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The Physics of Flocking

There are a few things that people can watch forever - fire, water, and herds of animals moving

smithsonian.com

There are a few things that people can watch forever—fire, water and herds of animals on the move. Flocks of birds are mesmerizing. Just watch:

This is a computer simulation of the way fish school:

And here’s one more, just for good measure:

The way the flock moves and ungulates around itself isn’t just beautiful, it’s fascinating to scientists, too. Researchers in Hungary recently tackled this problem using tiny “light sailboats”—little wedges of plastic coated with gold to make them reflective. When these little sailboats are placed in water, and you shine a light on them from above, they begin to move around on the surface. Technology Review explains:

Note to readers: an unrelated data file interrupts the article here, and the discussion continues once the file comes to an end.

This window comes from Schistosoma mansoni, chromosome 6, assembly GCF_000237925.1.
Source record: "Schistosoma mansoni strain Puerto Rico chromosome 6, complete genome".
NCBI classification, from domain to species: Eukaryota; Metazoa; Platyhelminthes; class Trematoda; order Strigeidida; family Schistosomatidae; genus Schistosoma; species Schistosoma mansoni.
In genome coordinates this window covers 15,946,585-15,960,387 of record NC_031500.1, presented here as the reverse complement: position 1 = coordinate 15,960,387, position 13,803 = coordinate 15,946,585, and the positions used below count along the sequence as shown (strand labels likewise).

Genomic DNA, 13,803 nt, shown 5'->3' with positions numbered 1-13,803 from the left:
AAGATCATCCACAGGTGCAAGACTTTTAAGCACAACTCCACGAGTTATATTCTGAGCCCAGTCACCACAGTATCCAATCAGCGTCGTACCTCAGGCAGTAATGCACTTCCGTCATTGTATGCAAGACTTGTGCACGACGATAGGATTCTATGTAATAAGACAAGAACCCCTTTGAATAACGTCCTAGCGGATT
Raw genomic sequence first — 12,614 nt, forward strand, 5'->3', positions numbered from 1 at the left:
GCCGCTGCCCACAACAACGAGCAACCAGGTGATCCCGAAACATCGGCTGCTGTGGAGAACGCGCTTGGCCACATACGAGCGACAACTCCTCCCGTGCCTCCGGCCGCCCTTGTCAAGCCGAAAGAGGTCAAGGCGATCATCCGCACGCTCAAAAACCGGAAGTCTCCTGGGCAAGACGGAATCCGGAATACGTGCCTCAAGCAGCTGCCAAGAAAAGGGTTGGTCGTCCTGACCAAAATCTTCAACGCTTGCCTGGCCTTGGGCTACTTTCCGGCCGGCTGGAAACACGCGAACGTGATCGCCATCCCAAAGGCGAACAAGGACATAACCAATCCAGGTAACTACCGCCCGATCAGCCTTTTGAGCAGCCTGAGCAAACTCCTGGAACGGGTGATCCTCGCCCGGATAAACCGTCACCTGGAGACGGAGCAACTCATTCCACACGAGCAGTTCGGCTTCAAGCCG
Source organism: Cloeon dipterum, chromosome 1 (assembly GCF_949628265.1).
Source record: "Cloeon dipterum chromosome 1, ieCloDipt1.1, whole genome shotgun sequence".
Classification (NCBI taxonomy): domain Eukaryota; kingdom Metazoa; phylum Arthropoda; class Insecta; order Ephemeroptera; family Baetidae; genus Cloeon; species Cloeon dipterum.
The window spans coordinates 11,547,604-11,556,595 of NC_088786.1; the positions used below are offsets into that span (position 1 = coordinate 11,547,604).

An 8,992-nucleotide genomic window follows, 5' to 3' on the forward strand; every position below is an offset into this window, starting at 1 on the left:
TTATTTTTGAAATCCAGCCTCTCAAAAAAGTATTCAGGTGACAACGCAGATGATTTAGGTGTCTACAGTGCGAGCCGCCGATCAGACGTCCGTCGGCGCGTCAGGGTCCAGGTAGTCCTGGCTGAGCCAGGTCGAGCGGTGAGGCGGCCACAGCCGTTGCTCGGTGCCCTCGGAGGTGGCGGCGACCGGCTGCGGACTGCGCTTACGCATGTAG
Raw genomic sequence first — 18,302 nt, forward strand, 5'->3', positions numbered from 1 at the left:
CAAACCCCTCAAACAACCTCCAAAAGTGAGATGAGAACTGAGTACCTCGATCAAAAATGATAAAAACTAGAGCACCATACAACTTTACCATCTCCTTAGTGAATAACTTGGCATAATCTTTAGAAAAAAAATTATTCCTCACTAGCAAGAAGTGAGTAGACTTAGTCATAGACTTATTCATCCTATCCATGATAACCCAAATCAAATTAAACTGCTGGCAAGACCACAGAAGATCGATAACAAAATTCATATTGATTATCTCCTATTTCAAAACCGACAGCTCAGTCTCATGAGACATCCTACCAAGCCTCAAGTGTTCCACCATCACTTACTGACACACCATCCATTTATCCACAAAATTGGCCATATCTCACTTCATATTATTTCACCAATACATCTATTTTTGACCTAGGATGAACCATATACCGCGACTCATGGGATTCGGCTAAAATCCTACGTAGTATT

They say the sailboats move steadily in a single direction determined by their orientation. However, they also tend to change direction due to imperfections in the medium and in the structures themselves. On average they travel up to about 1500 micrometres before veering off course.

The plan is to use the sailboats to tease apart the fundamental properties of flocking. For that, Búzás and co will need to increase the density of sailboats to see how their mutual interactions influence flocking.

Eventually perhaps they’ll understand how the birds move as a unit.

More from Smithsonian.com:

Dinosaurs of a Feather, Flock Together
What Do You Call a Flock of Birds?

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About Rose Eveleth
Rose Eveleth

Rose Eveleth is a writer for Smart News and a producer/designer/ science writer/ animator based in Brooklyn. Her work has appeared in the New York Times, Scientific American, Story Collider, TED-Ed and OnEarth.

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